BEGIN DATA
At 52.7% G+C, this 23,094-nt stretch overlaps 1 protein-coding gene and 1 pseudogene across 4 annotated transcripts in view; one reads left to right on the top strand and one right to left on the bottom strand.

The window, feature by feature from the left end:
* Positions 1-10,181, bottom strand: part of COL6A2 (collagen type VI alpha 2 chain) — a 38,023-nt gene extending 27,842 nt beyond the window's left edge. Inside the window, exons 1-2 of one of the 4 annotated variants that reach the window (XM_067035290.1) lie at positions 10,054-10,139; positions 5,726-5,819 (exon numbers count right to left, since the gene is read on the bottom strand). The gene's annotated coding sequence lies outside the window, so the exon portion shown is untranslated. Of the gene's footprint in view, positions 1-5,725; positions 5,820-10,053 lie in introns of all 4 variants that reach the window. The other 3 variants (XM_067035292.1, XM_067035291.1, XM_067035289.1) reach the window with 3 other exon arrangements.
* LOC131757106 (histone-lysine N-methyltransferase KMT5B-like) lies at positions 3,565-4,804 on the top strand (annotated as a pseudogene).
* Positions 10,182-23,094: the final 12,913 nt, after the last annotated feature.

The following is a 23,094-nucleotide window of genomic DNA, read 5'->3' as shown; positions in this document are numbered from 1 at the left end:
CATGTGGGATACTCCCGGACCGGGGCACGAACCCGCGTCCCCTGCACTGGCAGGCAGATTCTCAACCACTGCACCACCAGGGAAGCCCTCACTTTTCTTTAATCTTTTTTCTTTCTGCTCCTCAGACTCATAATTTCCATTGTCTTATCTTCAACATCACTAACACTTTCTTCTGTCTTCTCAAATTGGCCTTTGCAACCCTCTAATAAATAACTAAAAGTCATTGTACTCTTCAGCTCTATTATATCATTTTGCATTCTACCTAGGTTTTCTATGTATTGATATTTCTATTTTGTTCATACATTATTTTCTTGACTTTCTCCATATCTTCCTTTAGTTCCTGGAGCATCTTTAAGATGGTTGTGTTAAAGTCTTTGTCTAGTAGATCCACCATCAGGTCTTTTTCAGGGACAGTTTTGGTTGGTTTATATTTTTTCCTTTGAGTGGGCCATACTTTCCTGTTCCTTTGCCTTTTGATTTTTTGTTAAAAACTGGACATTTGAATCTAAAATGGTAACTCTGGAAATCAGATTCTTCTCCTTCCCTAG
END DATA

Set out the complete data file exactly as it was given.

At 52.7% G+C, this 23,094-nt stretch overlaps 1 protein-coding gene and 1 pseudogene across 4 annotated transcripts in view; one reads left to right on the top strand and one right to left on the bottom strand.

The window, feature by feature from the left end:
* Positions 1-10,181, bottom strand: part of COL6A2 (collagen type VI alpha 2 chain) — a 38,023-nt gene extending 27,842 nt beyond the window's left edge. Inside the window, exons 1-2 of one of the 4 annotated variants that reach the window (XM_067035290.1) lie at positions 10,054-10,139; positions 5,726-5,819 (exon numbers count right to left, since the gene is read on the bottom strand). The gene's annotated coding sequence lies outside the window, so the exon portion shown is untranslated. Of the gene's footprint in view, positions 1-5,725; positions 5,820-10,053 lie in introns of all 4 variants that reach the window. The other 3 variants (XM_067035292.1, XM_067035291.1, XM_067035289.1) reach the window with 3 other exon arrangements.
* LOC131757106 (histone-lysine N-methyltransferase KMT5B-like) lies at positions 3,565-4,804 on the top strand (annotated as a pseudogene).
* Positions 10,182-23,094: the final 12,913 nt, after the last annotated feature.

The following is a 23,094-nucleotide window of genomic DNA, read 5'->3' as shown; positions in this document are numbered from 1 at the left end:
CATGTGGGATACTCCCGGACCGGGGCACGAACCCGCGTCCCCTGCACTGGCAGGCAGATTCTCAACCACTGCACCACCAGGGAAGCCCTCACTTTTCTTTAATCTTTTTTCTTTCTGCTCCTCAGACTCATAATTTCCATTGTCTTATCTTCAACATCACTAACACTTTCTTCTGTCTTCTCAAATTGGCCTTTGCAACCCTCTAATAAATAACTAAAAGTCATTGTACTCTTCAGCTCTATTATATCATTTTGCATTCTACCTAGGTTTTCTATGTATTGATATTTCTATTTTGTTCATACATTATTTTCTTGACTTTCTCCATATCTTCCTTTAGTTCCTGGAGCATCTTTAAGATGGTTGTGTTAAAGTCTTTGTCTAGTAGATCCACCATCAGGTCTTTTTCAGGGACAGTTTTGGTTGGTTTATATTTTTTCCTTTGAGTGGGCCATACTTTCCTGTTCCTTTGCCTTTTGATTTTTTGTTAAAAACTGGACATTTGAATCTAAAATGGTAACTCTGGAAATCAGATTCTTCTCCTTCCCTAG